Friday, June 30, 2006

Tomatillo Soup: Tangy and Fresh

A seed catalogue first introduced us to tomatillos. We planted some in the back yard garden and ended up with an amazing crop of green and purple varieties. Beautiful to look at, wonderful to eat. The tomatillo is sometimes referred to as a husk tomato, once the husk is removed it looks like a small green tomato but has its own lemony–herbal flavour, The soup that we present here gives the tomatillo center stage. We make this soup whenever we find fresh looking tomatillos in the market. When buying make sure the husks are dry and the tomatillo firm. Tomatillos keep well and can be stored for close to a month in the refrigerator. Husk and wash the tomatillos then cook in a small amount of water over low heat in a covered sauce pan. Its flavour is revealed through cooking. You may have tasted tomatillos already in some green salsas, often called “Salsa Verde”.
Cooks note; If you are short on time left over rotisserie chicken and canned chicken stock will still make a flavourful soup. For an unusual twist, smoke a chicken on the grill and you’ll have a soup that will make you famous!

Chicken and Tomatillo Soup
  • 1- 3 pound chicken
  • salt and pepper
  • 1 tablespoons butter or olive oil
  • 1 medium sized onion, finely chopped
  • 3 garlic cloves, finely chopped
  • 1 pound fresh tomatillos, paper husk removed and washed
  • 2 ears of fresh corn
  • 1/2 roasted poblano pepper coarsely chopped *
  • 3 cups chicken stock
  • 2 tablespoons finely chopped cilantro leaves

    optional garnishes
  • sour cream
  • grated Monterey Jack or Queso Fresco cheese
  • yogurt.

    Put the chicken in a pot and add enough water to cover, at least 8 cups. You want to end up with a minimum of six cups of stock (I like to have extra to use for other recipes or to add to thin the soup). Sometimes I poach the chicken in chicken stock or part chicken stock part water for a richer broth. For the bouquet garni tie a couple springs of thyme, and a small bunch of parsley together. Add 1 quartered onion, 1 carrot chopped, 1 bay leaf, 5-6 black pepper corns and 1 celery rib chopped. Place the tied herbs of the bouquet garni under the chicken to make skimming the oil from the top easier. Bring the pot to a boil then reduce to a simmer for about 1 hour or until the meat is cooked through and loose. You will be using the meat for the soup so don’t poach it too long or it will loose its flavour. When the oil comes to the top skim it off. When the chicken is done, strain the broth through a cheese cloth or a fine mesh strainer. Reserve the broth. Cool the chicken and shred it into bite size chunks for the soup.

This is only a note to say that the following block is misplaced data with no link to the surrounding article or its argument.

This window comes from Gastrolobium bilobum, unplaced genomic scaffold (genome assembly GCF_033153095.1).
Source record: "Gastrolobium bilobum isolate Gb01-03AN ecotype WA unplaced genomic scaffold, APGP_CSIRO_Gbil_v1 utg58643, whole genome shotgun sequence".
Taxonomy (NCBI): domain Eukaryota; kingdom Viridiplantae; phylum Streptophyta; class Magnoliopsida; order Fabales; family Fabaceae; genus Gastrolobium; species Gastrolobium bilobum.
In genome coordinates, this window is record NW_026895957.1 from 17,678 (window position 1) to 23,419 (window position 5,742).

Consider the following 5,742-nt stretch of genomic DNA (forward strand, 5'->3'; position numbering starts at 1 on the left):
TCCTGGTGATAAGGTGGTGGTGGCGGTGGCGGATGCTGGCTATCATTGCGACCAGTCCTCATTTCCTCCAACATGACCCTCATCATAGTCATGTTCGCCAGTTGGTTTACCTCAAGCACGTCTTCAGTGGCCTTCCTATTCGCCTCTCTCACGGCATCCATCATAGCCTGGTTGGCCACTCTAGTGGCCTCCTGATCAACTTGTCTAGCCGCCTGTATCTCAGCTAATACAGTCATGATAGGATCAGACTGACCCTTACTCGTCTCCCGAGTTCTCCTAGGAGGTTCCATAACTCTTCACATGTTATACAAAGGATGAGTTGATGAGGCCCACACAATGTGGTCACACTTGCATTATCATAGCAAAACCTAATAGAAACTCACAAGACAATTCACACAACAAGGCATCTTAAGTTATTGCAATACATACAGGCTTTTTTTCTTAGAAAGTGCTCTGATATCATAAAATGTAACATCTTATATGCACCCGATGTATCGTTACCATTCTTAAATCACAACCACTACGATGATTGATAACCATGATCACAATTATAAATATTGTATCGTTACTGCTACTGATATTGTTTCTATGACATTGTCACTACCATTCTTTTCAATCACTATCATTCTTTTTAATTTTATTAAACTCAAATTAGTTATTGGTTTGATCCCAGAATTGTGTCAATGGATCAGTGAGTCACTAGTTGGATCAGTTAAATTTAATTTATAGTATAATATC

Place the cleaned tomatillos in a saucepan in an inch or so of water and gently cook them until they are tender. Drain and run them through a food mill to remove skins and seeds. Reserve the pulp.

    Place 1 tablespoon of olive oil or butter in a stock pot large enough to hold the soup and sauté the onions until tender. Add to the onions the pureed tomatillos, chopped poblano peppers, corn kernels and chicken stock and simmer till heated through, add the shredded chicken. When the chicken is heated, season with salt and pepper, add more stock to thin soup according to your preference. Serve the soup and garnish with the cilantro and-or cheese, yogurt or sour cream.

    *Cooks note; I was fortunate to find roasted poblanos on a recent trip to Arizona. If they are not available you can roast your own. To roast the poblano peppers, Cut the pepper in half, seed and core then lay them flat on a baking sheet Place them under a broiler until they blister and turn black. When they are black put them in a covered bowl, they will continue to cook and soften. You may then remove the skins with no problem. They should not be mushy. If you have a gas stove, hold the peppers directly over the flame, rotate and roast until blistered. If poblanos are not an option use 1 or 2 raw jalapeño chiles chopped fine.

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    Brenda said...

    Good soup. I would double the tomatillos next time to make for a thicker soup. I toasted about 1 teaspoon of cumin and added it near the end of preparation--it turned out really good!

    polly + dieter said...

    brenda, we are so happy that you tried the soup! we will certainly try making it a bit thicker when we make it again–cumin sounds good too.